The anatomy of institutions: diagnosing the formation of legal rules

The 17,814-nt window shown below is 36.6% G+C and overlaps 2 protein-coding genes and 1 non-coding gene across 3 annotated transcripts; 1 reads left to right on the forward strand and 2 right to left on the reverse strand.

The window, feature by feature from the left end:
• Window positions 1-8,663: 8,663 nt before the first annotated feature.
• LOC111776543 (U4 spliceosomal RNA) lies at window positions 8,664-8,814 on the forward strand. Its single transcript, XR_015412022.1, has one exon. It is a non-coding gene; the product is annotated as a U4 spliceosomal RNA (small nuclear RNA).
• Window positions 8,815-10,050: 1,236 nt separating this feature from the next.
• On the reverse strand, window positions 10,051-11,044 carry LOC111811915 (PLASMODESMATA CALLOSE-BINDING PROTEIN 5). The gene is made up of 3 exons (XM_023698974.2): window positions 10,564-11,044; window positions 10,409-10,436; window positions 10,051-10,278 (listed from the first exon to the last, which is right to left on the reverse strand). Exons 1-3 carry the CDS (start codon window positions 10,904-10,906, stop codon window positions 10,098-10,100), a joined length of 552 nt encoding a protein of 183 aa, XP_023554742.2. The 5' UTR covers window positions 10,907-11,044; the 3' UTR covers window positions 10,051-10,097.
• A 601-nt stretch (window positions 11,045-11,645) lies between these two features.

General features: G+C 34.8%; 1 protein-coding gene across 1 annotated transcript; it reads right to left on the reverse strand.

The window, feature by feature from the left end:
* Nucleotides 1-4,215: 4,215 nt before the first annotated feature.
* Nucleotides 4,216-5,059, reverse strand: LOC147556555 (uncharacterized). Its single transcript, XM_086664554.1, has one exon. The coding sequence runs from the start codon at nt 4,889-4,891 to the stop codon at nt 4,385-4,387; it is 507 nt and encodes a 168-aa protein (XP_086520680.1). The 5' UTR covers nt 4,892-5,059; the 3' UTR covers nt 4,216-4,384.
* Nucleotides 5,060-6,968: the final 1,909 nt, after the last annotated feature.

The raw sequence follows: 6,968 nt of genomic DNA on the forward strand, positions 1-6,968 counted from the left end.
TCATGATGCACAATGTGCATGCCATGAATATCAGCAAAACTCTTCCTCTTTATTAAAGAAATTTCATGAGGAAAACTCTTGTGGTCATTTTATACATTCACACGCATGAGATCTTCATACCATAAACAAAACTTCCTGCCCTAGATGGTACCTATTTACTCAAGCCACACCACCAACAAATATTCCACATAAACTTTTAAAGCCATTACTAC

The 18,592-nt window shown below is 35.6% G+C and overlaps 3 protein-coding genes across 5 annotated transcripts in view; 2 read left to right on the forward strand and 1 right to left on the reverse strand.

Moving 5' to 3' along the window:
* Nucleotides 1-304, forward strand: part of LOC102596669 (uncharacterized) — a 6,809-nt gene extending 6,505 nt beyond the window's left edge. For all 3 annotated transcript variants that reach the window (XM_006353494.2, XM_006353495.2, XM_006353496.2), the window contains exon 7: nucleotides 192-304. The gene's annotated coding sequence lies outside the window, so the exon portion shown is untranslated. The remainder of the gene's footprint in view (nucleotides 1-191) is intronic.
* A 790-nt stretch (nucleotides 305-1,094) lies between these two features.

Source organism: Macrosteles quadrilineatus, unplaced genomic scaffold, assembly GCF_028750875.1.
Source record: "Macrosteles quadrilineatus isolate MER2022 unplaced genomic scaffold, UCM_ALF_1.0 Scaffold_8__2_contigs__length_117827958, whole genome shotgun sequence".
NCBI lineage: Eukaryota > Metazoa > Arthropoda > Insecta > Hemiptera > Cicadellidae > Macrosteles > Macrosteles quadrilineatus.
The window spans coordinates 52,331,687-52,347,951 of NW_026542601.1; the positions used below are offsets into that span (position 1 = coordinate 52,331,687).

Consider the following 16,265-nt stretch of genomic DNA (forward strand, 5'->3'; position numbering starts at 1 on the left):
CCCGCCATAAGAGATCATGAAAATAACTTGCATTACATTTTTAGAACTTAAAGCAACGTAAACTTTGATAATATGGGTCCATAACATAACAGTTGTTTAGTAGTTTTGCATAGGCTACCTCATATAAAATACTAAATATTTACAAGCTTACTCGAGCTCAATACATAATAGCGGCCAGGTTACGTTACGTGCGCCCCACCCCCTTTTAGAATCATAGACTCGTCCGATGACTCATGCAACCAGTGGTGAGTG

The explanation for the outcomes of environmental policies is often sought either in policy design or in the behaviour of street-level bureaucrats, thus tending to examine only one level of the policy process and neglecting its multi-level nested nature. Specifically, most of the studies omit addressing policy specification, which is located between design and adoption of primary legislation and the actions of public service workers. Considering the policy process as a multi-level nested process of shaping and carrying out legal rules, this paper uses an institutional economics approach and the institutional grammar tool for its analysis. Using the example of the Ukrainian soil protection policy, it examines the way legal rules are being co-created and the policy objectives shaped at the policy specification stage and discusses the implications for the discretion of street-level bureaucrats, behaviour of the policy target group, and soil protection. The results of the study reveal that the desired outcomes of the Ukrainian soil protection policy are undermined because many institutional statements written in primary legislation are not supported by the expectation of remedy in case of non-compliance and are therefore dysfunctional.